"It's not gay to straight," Emily Thomes said in the video. "It's lost to saved."
President Trump's campaign was dumbfounded and afraid on the night of the election in 2016.
"It's not like this is about PC wording—this is about people being dead because there's no way to serve them or research appropriate ways to serve them," Jaime Grant, the executive director of PFLAG, told Newsweek.
"Refusing to deliver donated Christmas trees to soldiers serving abroad is straight out of the Grinch's playbook and flies in the face of Christmas spirit," New York Democratic Senator Chuck Schumer said in a press release.
The Trump administration is "relentless in its cruelty," ACLU says.
"I don't see pregnancy as inherently feminine, and because I don't subscribe to make-believe gender roles, I wasn't threatened by the idea of pregnancy," Kaci Sullivan said. "It didn't make me feel any less masculine."
Johnson was accused on Monday of molesting a member of his church when she was 17.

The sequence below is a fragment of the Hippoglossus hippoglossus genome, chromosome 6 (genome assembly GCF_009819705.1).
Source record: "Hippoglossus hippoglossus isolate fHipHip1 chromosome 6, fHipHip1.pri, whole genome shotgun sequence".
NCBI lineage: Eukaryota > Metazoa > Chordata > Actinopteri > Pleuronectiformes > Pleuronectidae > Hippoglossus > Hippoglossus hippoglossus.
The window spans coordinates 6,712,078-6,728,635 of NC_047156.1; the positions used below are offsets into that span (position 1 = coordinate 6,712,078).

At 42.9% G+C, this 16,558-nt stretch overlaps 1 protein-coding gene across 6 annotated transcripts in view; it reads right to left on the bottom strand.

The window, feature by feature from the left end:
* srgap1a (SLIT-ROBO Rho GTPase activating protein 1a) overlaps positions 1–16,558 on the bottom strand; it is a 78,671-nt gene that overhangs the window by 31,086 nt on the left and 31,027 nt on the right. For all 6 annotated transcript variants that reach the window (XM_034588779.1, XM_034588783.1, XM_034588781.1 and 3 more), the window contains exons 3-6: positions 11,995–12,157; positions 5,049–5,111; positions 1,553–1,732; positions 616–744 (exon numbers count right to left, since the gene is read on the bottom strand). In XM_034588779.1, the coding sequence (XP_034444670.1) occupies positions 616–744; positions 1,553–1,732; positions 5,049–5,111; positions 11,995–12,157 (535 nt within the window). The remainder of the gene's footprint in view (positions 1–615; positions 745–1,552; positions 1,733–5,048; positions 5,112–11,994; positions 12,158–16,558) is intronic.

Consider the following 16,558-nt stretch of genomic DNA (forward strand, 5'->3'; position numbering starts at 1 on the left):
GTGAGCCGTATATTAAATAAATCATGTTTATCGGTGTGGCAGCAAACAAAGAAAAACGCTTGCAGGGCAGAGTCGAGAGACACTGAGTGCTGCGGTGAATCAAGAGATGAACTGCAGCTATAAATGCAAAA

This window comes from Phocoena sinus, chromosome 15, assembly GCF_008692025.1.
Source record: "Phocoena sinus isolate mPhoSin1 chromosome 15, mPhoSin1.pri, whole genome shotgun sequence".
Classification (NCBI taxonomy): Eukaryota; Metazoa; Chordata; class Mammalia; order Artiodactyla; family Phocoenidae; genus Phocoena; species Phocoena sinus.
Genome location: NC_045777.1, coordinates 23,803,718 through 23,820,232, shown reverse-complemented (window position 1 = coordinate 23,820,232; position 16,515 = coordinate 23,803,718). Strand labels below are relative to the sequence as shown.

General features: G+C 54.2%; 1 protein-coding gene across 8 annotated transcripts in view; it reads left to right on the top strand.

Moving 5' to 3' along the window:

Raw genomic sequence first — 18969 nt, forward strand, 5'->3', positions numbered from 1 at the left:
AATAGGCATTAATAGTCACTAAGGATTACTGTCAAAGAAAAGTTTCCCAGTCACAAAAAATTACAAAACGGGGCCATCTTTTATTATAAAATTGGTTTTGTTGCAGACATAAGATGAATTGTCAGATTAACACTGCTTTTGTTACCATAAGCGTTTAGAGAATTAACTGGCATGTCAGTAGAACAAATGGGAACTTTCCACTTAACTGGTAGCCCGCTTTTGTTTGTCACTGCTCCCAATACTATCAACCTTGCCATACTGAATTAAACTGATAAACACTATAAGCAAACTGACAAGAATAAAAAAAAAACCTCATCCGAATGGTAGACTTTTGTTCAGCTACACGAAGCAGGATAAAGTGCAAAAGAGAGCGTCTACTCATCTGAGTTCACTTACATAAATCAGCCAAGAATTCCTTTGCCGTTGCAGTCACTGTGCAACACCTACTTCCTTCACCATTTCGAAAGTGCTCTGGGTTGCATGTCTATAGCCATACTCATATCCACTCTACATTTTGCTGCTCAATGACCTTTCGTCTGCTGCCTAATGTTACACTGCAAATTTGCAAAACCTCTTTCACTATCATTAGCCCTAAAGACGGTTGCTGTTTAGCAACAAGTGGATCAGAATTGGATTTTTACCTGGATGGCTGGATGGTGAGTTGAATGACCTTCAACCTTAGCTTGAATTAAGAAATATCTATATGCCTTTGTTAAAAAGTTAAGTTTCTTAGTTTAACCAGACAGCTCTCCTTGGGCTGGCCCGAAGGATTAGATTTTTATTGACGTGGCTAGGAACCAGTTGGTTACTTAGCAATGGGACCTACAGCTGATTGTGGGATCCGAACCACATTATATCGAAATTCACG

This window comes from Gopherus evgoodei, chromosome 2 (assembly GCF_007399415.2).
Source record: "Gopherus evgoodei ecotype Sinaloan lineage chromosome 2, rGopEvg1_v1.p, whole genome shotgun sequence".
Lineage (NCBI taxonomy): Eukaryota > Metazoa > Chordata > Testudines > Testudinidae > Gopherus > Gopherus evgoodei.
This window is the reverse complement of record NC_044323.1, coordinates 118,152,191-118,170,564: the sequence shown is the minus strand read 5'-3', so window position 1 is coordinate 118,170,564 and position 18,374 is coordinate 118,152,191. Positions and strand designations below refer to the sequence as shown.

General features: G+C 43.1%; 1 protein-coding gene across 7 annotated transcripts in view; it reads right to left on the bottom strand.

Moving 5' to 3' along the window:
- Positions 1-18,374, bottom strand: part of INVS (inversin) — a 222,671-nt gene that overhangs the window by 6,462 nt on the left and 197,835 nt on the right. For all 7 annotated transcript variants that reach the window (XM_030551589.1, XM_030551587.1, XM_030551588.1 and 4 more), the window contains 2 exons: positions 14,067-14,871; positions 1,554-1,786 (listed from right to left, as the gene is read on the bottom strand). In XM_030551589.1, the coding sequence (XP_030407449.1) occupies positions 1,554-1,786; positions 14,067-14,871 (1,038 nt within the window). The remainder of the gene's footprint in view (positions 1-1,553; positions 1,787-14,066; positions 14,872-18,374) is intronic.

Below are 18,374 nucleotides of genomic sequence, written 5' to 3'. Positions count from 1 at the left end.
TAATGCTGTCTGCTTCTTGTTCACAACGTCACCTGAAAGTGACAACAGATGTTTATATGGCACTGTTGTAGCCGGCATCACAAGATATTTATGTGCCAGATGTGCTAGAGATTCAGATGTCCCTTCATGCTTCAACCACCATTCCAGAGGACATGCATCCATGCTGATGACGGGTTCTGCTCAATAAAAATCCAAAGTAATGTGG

PBS hired an outside law firm to investigate Smiley after learning of "troubling allegations" against him.
President Donald Trump claimed Tuesday that he has never even met the women accusing him of sexual assault. Within hours, a lot of footage proved otherwise.
"It's just a sin," Ted Crockett said.
In yet another temporary setback for LGBT rights, the court won't consider a workplace discrimination case.
"He said goodbye to me in an elevator while his security guy was there, rather than kiss me on the cheek he leaned in to kiss me on the lips," former Fox News anchor Juliet Huddy said.
"I just cannot sit by and just let her take that seat without a fight," Ermold told Newsweek.
Justices heard arguments in Masterpiece Cakeshop v. Colorado Civil Rights Commission, which centers on a baker who refused to make a cake for a same-sex wedding.
The contentious cake case finally made its way up to the Supreme Court. Here's what you need to know.
The Supreme Court let stand a lower court ruling that lets the state take away spousal benefits under employee insurance plans.
Around half of Brits want Markle to continue to have a "normal" job—that's almost twice as many people who think she should dedicate herself to royal duties, the poll shows.